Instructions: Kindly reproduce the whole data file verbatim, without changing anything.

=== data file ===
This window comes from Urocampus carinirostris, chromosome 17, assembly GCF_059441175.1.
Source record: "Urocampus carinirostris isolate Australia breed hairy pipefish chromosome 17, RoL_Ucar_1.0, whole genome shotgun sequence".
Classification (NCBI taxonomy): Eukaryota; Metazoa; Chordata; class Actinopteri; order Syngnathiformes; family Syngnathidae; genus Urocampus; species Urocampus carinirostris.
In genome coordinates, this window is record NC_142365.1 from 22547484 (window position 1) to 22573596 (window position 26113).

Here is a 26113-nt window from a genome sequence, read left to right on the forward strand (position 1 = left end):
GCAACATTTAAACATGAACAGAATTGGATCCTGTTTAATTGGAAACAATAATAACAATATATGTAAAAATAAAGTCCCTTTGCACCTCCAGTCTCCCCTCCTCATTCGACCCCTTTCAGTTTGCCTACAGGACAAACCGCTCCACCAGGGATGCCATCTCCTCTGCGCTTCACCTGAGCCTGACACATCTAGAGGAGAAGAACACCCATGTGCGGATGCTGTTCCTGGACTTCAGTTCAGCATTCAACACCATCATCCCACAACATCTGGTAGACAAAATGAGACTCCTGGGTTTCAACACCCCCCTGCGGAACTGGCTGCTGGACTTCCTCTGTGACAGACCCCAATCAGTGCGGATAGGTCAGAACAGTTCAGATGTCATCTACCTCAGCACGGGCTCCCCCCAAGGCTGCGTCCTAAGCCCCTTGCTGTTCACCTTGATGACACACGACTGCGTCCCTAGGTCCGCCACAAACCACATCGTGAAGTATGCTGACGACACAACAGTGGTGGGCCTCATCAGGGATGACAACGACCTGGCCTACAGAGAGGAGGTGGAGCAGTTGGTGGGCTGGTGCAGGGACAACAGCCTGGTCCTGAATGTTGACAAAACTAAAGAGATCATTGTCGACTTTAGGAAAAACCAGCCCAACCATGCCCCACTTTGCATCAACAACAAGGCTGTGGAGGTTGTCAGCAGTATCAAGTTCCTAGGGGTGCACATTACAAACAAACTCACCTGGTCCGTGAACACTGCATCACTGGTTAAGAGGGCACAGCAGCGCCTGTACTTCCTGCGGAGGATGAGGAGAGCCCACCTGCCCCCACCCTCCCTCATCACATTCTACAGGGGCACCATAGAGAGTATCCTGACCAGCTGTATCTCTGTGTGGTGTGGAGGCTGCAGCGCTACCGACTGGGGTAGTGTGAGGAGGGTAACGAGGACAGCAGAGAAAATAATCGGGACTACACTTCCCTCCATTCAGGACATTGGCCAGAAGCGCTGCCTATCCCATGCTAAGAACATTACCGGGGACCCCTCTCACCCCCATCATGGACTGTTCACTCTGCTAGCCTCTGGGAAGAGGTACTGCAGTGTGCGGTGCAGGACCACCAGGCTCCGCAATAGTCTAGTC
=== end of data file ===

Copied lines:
This window comes from Urocampus carinirostris, chromosome 17, assembly GCF_059441175.1.
Source record: "Urocampus carinirostris isolate Australia breed hairy pipefish chromosome 17, RoL_Ucar_1.0, whole genome shotgun sequence".
Classification (NCBI taxonomy): Eukaryota; Metazoa; Chordata; class Actinopteri; order Syngnathiformes; family Syngnathidae; genus Urocampus; species Urocampus carinirostris.
In genome coordinates, this window is record NC_142365.1 from 22547484 (window position 1) to 22573596 (window position 26113).

Here is a 26113-nt window from a genome sequence, read left to right on the forward strand (position 1 = left end):
GCAACATTTAAACATGAACAGAATTGGATCCTGTTTAATTGGAAACAATAATAACAATATATGTAAAAATAAAGTCCCTTTGCACCTCCAGTCTCCCCTCCTCATTCGACCCCTTTCAGTTTGCCTACAGGACAAACCGCTCCACCAGGGATGCCATCTCCTCTGCGCTTCACCTGAGCCTGACACATCTAGAGGAGAAGAACACCCATGTGCGGATGCTGTTCCTGGACTTCAGTTCAGCATTCAACACCATCATCCCACAACATCTGGTAGACAAAATGAGACTCCTGGGTTTCAACACCCCCCTGCGGAACTGGCTGCTGGACTTCCTCTGTGACAGACCCCAATCAGTGCGGATAGGTCAGAACAGTTCAGATGTCATCTACCTCAGCACGGGCTCCCCCCAAGGCTGCGTCCTAAGCCCCTTGCTGTTCACCTTGATGACACACGACTGCGTCCCTAGGTCCGCCACAAACCACATCGTGAAGTATGCTGACGACACAACAGTGGTGGGCCTCATCAGGGATGACAACGACCTGGCCTACAGAGAGGAGGTGGAGCAGTTGGTGGGCTGGTGCAGGGACAACAGCCTGGTCCTGAATGTTGACAAAACTAAAGAGATCATTGTCGACTTTAGGAAAAACCAGCCCAACCATGCCCCACTTTGCATCAACAACAAGGCTGTGGAGGTTGTCAGCAGTATCAAGTTCCTAGGGGTGCACATTACAAACAAACTCACCTGGTCCGTGAACACTGCATCACTGGTTAAGAGGGCACAGCAGCGCCTGTACTTCCTGCGGAGGATGAGGAGAGCCCACCTGCCCCCACCCTCCCTCATCACATTCTACAGGGGCACCATAGAGAGTATCCTGACCAGCTGTATCTCTGTGTGGTGTGGAGGCTGCAGCGCTACCGACTGGGGTAGTGTGAGGAGGGTAACGAGGACAGCAGAGAAAATAATCGGGACTACACTTCCCTCCATTCAGGACATTGGCCAGAAGCGCTGCCTATCCCATGCTAAGAACATTACCGGGGACCCCTCTCACCCCCATCATGGACTGTTCACTCTGCTAGCCTCTGGGAAGAGGTACTGCAGTGTGCGGTGCAGGACCACCAGGCTCCGCAATAGTCTAGTC